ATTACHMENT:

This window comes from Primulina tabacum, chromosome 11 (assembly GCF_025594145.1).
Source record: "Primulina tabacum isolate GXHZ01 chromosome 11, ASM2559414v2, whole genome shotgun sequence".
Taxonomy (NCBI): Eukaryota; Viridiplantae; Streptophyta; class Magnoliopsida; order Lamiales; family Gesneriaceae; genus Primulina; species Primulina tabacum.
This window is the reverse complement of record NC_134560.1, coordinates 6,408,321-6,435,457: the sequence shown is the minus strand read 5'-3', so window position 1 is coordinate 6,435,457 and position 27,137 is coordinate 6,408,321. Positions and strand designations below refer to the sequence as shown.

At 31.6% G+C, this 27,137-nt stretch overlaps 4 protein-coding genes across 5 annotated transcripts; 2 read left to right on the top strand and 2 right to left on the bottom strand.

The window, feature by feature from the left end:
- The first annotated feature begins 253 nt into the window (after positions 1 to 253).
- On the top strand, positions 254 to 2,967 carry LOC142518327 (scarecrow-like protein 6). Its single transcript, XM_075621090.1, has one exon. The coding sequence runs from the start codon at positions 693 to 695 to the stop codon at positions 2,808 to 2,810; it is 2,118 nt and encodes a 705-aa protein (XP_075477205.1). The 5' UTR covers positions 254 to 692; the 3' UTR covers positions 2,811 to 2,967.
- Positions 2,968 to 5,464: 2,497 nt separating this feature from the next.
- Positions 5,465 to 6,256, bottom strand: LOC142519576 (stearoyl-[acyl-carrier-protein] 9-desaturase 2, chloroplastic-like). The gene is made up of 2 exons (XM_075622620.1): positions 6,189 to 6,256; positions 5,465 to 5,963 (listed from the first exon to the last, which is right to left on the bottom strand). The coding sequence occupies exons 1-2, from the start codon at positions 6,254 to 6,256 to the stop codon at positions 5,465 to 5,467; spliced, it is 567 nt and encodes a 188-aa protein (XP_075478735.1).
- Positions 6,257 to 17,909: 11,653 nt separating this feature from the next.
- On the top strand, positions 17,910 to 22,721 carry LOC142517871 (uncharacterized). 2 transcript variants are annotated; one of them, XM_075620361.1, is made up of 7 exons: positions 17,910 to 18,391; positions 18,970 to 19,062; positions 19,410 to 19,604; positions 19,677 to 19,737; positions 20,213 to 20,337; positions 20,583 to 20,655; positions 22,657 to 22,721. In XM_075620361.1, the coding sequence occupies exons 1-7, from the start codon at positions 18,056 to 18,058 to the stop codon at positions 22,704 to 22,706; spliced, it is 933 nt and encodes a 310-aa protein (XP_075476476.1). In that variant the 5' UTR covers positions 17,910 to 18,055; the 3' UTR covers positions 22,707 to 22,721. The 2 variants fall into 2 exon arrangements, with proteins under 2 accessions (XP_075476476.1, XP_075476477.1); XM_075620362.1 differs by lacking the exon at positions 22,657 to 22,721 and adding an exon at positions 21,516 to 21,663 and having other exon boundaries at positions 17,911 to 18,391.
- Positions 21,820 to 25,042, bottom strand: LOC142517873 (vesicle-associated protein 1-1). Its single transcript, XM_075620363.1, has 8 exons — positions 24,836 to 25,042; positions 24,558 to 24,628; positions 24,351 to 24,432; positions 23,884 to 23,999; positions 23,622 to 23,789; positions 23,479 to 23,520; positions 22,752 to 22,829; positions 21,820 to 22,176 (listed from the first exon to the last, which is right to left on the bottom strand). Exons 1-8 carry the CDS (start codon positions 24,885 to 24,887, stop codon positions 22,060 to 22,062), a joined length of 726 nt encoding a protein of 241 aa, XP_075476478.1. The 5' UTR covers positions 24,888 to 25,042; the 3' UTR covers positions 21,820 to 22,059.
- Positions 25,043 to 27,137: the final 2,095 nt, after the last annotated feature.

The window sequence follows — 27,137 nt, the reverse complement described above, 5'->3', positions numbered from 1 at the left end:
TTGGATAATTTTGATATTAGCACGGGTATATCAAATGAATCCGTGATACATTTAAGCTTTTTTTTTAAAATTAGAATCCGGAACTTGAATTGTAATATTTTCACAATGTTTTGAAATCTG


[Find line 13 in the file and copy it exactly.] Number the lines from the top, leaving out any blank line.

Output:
- Positions 21,820 to 25,042, bottom strand: LOC142517873 (vesicle-associated protein 1-1). Its single transcript, XM_075620363.1, has 8 exons — positions 24,836 to 25,042; positions 24,558 to 24,628; positions 24,351 to 24,432; positions 23,884 to 23,999; positions 23,622 to 23,789; positions 23,479 to 23,520; positions 22,752 to 22,829; positions 21,820 to 22,176 (listed from the first exon to the last, which is right to left on the bottom strand). Exons 1-8 carry the CDS (start codon positions 24,885 to 24,887, stop codon positions 22,060 to 22,062), a joined length of 726 nt encoding a protein of 241 aa, XP_075476478.1. The 5' UTR covers positions 24,888 to 25,042; the 3' UTR covers positions 21,820 to 22,059.